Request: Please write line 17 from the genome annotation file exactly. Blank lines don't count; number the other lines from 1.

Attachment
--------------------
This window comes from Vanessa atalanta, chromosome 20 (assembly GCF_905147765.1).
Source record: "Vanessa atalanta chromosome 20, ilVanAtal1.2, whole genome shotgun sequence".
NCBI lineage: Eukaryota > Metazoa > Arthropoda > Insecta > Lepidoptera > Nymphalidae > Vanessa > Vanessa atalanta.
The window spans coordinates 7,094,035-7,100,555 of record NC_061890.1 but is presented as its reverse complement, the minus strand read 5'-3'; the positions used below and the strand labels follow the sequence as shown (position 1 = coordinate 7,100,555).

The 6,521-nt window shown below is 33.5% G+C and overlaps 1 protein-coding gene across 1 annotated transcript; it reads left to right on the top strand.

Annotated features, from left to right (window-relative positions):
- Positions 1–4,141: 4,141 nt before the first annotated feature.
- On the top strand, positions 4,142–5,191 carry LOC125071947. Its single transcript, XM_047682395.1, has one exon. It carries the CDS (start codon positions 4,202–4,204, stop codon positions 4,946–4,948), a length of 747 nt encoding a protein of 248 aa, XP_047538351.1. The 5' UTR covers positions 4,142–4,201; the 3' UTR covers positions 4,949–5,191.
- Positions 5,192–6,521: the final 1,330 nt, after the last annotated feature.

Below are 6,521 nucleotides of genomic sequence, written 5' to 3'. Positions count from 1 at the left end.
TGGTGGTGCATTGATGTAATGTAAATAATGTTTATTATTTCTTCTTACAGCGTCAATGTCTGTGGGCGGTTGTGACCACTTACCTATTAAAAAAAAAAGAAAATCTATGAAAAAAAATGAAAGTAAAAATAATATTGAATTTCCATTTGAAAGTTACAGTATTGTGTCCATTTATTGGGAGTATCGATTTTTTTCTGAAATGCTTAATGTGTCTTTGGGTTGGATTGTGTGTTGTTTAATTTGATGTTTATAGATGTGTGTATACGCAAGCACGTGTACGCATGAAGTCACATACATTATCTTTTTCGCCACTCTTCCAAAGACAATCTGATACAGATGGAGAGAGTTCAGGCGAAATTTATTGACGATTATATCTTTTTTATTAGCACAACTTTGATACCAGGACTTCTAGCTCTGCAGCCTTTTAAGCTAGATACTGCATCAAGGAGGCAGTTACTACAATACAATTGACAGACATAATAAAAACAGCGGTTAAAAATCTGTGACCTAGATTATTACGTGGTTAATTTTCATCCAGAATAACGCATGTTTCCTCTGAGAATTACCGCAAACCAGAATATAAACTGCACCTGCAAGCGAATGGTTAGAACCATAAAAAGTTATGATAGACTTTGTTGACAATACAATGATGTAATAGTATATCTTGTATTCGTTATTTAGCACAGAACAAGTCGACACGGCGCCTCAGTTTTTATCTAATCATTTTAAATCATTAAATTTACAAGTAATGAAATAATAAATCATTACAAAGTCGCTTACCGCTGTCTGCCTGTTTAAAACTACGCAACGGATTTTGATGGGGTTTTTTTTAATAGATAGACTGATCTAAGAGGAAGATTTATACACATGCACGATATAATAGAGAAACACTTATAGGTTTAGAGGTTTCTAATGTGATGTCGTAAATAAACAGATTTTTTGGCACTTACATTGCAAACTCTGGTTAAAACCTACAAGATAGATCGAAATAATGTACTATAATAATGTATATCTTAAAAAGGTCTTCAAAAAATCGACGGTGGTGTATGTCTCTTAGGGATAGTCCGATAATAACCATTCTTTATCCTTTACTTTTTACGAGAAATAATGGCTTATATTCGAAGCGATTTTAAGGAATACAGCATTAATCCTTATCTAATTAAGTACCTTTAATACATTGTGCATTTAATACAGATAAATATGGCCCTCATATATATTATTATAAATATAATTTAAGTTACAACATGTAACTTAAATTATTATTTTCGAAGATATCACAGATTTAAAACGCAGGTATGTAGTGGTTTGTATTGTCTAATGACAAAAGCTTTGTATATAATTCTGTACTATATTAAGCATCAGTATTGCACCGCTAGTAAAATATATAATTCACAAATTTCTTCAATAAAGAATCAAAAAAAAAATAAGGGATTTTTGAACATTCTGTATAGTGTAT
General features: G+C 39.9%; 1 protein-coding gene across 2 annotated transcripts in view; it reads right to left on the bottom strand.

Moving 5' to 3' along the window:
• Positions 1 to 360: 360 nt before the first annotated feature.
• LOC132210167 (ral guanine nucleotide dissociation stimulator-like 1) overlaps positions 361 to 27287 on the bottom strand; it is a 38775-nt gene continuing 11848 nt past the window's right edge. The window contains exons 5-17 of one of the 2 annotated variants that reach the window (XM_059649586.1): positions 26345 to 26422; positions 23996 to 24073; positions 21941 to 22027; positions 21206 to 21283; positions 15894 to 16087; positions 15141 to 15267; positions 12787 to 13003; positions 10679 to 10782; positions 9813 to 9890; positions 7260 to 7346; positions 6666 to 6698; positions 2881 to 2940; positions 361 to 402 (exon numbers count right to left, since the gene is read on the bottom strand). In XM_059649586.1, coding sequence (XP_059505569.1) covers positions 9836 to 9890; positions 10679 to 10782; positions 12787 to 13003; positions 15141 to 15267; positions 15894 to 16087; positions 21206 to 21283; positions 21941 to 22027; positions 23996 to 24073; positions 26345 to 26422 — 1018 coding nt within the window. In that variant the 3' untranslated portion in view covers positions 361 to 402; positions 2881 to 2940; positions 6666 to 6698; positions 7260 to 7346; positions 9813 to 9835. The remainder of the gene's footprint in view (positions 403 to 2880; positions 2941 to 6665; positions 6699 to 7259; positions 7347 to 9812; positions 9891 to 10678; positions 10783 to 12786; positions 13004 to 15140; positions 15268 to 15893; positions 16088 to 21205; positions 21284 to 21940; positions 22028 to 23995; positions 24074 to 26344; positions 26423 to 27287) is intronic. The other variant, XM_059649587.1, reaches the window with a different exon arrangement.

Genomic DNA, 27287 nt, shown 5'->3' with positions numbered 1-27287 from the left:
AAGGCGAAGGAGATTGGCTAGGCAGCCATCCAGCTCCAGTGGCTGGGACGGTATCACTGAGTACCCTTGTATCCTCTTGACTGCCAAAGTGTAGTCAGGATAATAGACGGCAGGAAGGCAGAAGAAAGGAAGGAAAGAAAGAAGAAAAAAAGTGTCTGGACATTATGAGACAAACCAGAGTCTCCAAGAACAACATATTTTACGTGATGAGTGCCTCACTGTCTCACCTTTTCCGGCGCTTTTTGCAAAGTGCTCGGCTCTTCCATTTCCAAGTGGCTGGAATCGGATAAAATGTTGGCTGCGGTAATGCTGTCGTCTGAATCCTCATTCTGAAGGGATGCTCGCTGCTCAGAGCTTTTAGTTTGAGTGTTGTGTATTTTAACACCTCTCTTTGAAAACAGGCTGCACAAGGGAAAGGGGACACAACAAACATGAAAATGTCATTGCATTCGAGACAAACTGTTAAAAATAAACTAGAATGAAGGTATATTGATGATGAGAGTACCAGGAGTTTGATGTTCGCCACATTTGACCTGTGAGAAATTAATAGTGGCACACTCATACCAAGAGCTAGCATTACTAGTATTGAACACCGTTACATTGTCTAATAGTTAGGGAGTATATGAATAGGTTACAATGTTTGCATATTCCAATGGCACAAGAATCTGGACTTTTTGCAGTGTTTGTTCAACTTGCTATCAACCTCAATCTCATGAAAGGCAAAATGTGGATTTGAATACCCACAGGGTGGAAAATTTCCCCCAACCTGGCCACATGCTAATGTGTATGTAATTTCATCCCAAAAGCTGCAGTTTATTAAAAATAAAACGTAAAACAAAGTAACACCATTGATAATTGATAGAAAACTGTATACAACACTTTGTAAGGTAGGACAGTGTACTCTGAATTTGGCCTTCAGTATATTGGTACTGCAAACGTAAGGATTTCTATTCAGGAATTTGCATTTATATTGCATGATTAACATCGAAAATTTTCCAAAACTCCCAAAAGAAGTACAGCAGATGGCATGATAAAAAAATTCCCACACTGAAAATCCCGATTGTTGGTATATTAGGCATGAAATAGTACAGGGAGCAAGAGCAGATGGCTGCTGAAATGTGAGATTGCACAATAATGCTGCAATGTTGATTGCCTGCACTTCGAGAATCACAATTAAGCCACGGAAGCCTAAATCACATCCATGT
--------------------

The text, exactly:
AAGGCGAAGGAGATTGGCTAGGCAGCCATCCAGCTCCAGTGGCTGGGACGGTATCACTGAGTACCCTTGTATCCTCTTGACTGCCAAAGTGTAGTCAGGATAATAGACGGCAGGAAGGCAGAAGAAAGGAAGGAAAGAAAGAAGAAAAAAAGTGTCTGGACATTATGAGACAAACCAGAGTCTCCAAGAACAACATATTTTACGTGATGAGTGCCTCACTGTCTCACCTTTTCCGGCGCTTTTTGCAAAGTGCTCGGCTCTTCCATTTCCAAGTGGCTGGAATCGGATAAAATGTTGGCTGCGGTAATGCTGTCGTCTGAATCCTCATTCTGAAGGGATGCTCGCTGCTCAGAGCTTTTAGTTTGAGTGTTGTGTATTTTAACACCTCTCTTTGAAAACAGGCTGCACAAGGGAAAGGGGACACAACAAACATGAAAATGTCATTGCATTCGAGACAAACTGTTAAAAATAAACTAGAATGAAGGTATATTGATGATGAGAGTACCAGGAGTTTGATGTTCGCCACATTTGACCTGTGAGAAATTAATAGTGGCACACTCATACCAAGAGCTAGCATTACTAGTATTGAACACCGTTACATTGTCTAATAGTTAGGGAGTATATGAATAGGTTACAATGTTTGCATATTCCAATGGCACAAGAATCTGGACTTTTTGCAGTGTTTGTTCAACTTGCTATCAACCTCAATCTCATGAAAGGCAAAATGTGGATTTGAATACCCACAGGGTGGAAAATTTCCCCCAACCTGGCCACATGCTAATGTGTATGTAATTTCATCCCAAAAGCTGCAGTTTATTAAAAATAAAACGTAAAACAAAGTAACACCATTGATAATTGATAGAAAACTGTATACAACACTTTGTAAGGTAGGACAGTGTACTCTGAATTTGGCCTTCAGTATATTGGTACTGCAAACGTAAGGATTTCTATTCAGGAATTTGCATTTATATTGCATGATTAACATCGAAAATTTTCCAAAACTCCCAAAAGAAGTACAGCAGATGGCATGATAAAAAAATTCCCACACTGAAAATCCCGATTGTTGGTATATTAGGCATGAAATAGTACAGGGAGCAAGAGCAGATGGCTGCTGAAATGTGAGATTGCACAATAATGCTGCAATGTTGATTGCCTGCACTTCGAGAATCACAATTAAGCCACGGAAGCCTAAATCACATCCATGT